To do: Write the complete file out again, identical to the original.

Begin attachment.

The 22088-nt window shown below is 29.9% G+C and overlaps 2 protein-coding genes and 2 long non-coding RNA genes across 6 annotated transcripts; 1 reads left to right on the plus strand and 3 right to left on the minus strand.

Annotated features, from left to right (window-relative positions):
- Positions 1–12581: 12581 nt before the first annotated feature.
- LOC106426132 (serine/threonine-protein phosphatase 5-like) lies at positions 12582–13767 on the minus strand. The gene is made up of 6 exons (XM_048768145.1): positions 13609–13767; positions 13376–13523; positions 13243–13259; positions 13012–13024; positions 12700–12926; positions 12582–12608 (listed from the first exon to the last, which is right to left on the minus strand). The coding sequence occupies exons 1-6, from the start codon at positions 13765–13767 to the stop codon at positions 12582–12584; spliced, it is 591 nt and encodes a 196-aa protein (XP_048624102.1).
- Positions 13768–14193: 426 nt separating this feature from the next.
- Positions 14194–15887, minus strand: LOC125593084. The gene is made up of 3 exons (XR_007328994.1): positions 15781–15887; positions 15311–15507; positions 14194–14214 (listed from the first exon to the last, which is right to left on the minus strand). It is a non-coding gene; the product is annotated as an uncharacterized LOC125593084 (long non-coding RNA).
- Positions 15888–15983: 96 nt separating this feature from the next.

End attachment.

The 22088-nt window shown below is 29.9% G+C and overlaps 2 protein-coding genes and 2 long non-coding RNA genes across 6 annotated transcripts; 1 reads left to right on the plus strand and 3 right to left on the minus strand.

Annotated features, from left to right (window-relative positions):
- Positions 1–12581: 12581 nt before the first annotated feature.
- LOC106426132 (serine/threonine-protein phosphatase 5-like) lies at positions 12582–13767 on the minus strand. The gene is made up of 6 exons (XM_048768145.1): positions 13609–13767; positions 13376–13523; positions 13243–13259; positions 13012–13024; positions 12700–12926; positions 12582–12608 (listed from the first exon to the last, which is right to left on the minus strand). The coding sequence occupies exons 1-6, from the start codon at positions 13765–13767 to the stop codon at positions 12582–12584; spliced, it is 591 nt and encodes a 196-aa protein (XP_048624102.1).
- Positions 13768–14193: 426 nt separating this feature from the next.
- Positions 14194–15887, minus strand: LOC125593084. The gene is made up of 3 exons (XR_007328994.1): positions 15781–15887; positions 15311–15507; positions 14194–14214 (listed from the first exon to the last, which is right to left on the minus strand). It is a non-coding gene; the product is annotated as an uncharacterized LOC125593084 (long non-coding RNA).
- Positions 15888–15983: 96 nt separating this feature from the next.